Touch Sensor Simulation, No Expertise Required
Michael Alba posted on February 27, 2018 |
(Image courtesy of Fieldscale.)
(Image courtesy of Fieldscale.)

Simulation software provider Fieldscale has announced a substantial update to SENSE, its automated touch sensor simulation platform. Fieldscale SENSE is targeted at IC makers, touch screen manufacturers and developers of touch sensor products and promises to streamline product development and reduce costs.We recently got a demo of Fieldscale SENSE v3 to see the new update in action, and here’s what you should know.

First off, let’s talk about Fieldscale’s mission statement: The simulation company has a unique goal for its products, which CEO Yiorgos Bontzios refers to as the “democratization of simulation.” Essentially, its goal is to make the process of simulation as easy and accessible as possible, so you don’t need to be a domain expert to get the results you need.

Enter Fieldscale’s platform of application-specific simulation software, of which SENSE is the flagship member. According to Bontzios, capacitive touch sensor technology isn’t as mature as it seems. Despite the abundance of touch sensors around us (and many more to come, for example, in the increasingly smart automotive market), there remains a need for simulation software like SENSE to help engineers verify their designs.

But again, SENSE is designed to be as easy as possible for users, without compromising simulation power. Even non-engineers should be able to make use of the software, as it has a minimalist user interface with straightforward parameters. When you start up the program, you only have two options: You can start a project with SENSE’s library of fully parametrized model geometry, or you can create a project using custom model geometry.

The first tab you’re presented with is for dimensions, where you simply input the dimensions of your touch sensor. A clear visual accompanies the input fields, so you really can’t help but know exactly what you’re defining.

Screenshot of Fieldscale SENSE’s Dimensions tab. (Image courtesy of Fieldscale.)
Screenshot of Fieldscale SENSE’s Dimensions tab. (Image courtesy of Fieldscale.)
Next, the Pattern tab lets you define the geometry of your touch sensor cell in exactly the same intuitive way as dimensioning. SENSE even lets you input a range of values for a parameter, and after simulation, it will tell you which value is best.
Fieldscale SENSE’s Pattern tab. (Image courtesy of Fieldscale).
Fieldscale SENSE’s Pattern tab. (Image courtesy of Fieldscale).
The StackUp tab lets you define the layers of your sensor and once again provides a clear visual indication of exactly what your sensor will look like. Users can change the materials and positions of all layers, and layer values can also be set to a range with a very simple loop-like syntax.
Fieldscale SENSE’s StackUp tab. (Image courtesy of Fieldscale.)
Fieldscale SENSE’s StackUp tab. (Image courtesy of Fieldscale.)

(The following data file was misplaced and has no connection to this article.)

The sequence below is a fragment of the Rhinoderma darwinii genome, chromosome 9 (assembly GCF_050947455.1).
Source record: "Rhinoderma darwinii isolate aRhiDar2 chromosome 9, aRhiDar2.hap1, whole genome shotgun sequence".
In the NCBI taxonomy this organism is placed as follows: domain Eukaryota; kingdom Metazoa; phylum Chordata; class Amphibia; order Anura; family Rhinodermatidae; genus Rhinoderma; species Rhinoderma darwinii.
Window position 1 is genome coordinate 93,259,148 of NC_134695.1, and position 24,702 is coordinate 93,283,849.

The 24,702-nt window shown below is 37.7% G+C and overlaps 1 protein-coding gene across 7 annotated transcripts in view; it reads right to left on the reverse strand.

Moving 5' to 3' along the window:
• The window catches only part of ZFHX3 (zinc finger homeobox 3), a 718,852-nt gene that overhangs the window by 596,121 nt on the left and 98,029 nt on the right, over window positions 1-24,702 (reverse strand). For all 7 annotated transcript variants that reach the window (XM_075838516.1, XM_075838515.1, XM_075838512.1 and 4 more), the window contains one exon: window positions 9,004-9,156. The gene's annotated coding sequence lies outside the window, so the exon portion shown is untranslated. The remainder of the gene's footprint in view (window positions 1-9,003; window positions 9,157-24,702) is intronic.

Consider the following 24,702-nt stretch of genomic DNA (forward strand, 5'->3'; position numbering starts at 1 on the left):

Next up is the Traces tab, where users can add and import traces. Once again, SENSE provides users with a labeled diagram, so you know exactly what you’re defining.
Fieldscale SENSE’s Traces tab. (Image courtesy of Fieldscale.)
Fieldscale SENSE’s Traces tab. (Image courtesy of Fieldscale.)
The last step is to choose your analysis parameters, and you’re ready to start the simulation. Depending on the configuration of your sensor, the simulation will take between 5 and 20 minutes. It can be solved on premise or on Fieldsense’s cloud servers.
Fieldscale SENSE’s Analysis tab. (Image courtesy of Fieldscale).
Fieldscale SENSE’s Analysis tab. (Image courtesy of Fieldscale).

All that’s left to do is review the results of your simulation, which Fieldscale claims are accurate to within 3 percent.You can view the results in SENSE or export them into a CSV or PDF. Another unique feature of SENSE is that you can check compatibility with controller specs to find the best controller for your sensor, a feature that Fieldscale claims is unique to SENSE.

Fieldscale SENSE’s Results tab. (Image courtesy of Fieldscale.)
Fieldscale SENSE’s Results tab. (Image courtesy of Fieldscale.)
Fieldscale SENSE also solves complex metal mesh patterns, and the company claims this is the only software that can do this for large touchscreens.

“With this release, we’re introducing a new stack up UI that is fully adjusted to user needs,” said Fieldscale’s Vasilis Zagkanas. “We’re also releasing key new features such as support for asymmetric patterns and the ability to check the compatibility between any touch sensor model (predefined or custom) and any controller, whether included in SENSE’s library or added by the user.”

Despite the simplicity of SENSE simulation, Fieldscale claims the software is as satisfying to experts as it is to beginners. Learning SENSE doesn’t take much more than a day, according to the company, so users of all experience levels should be able to get up and get running quickly.

To learn more about Fieldscale SENSE, visit the Fieldscale website.

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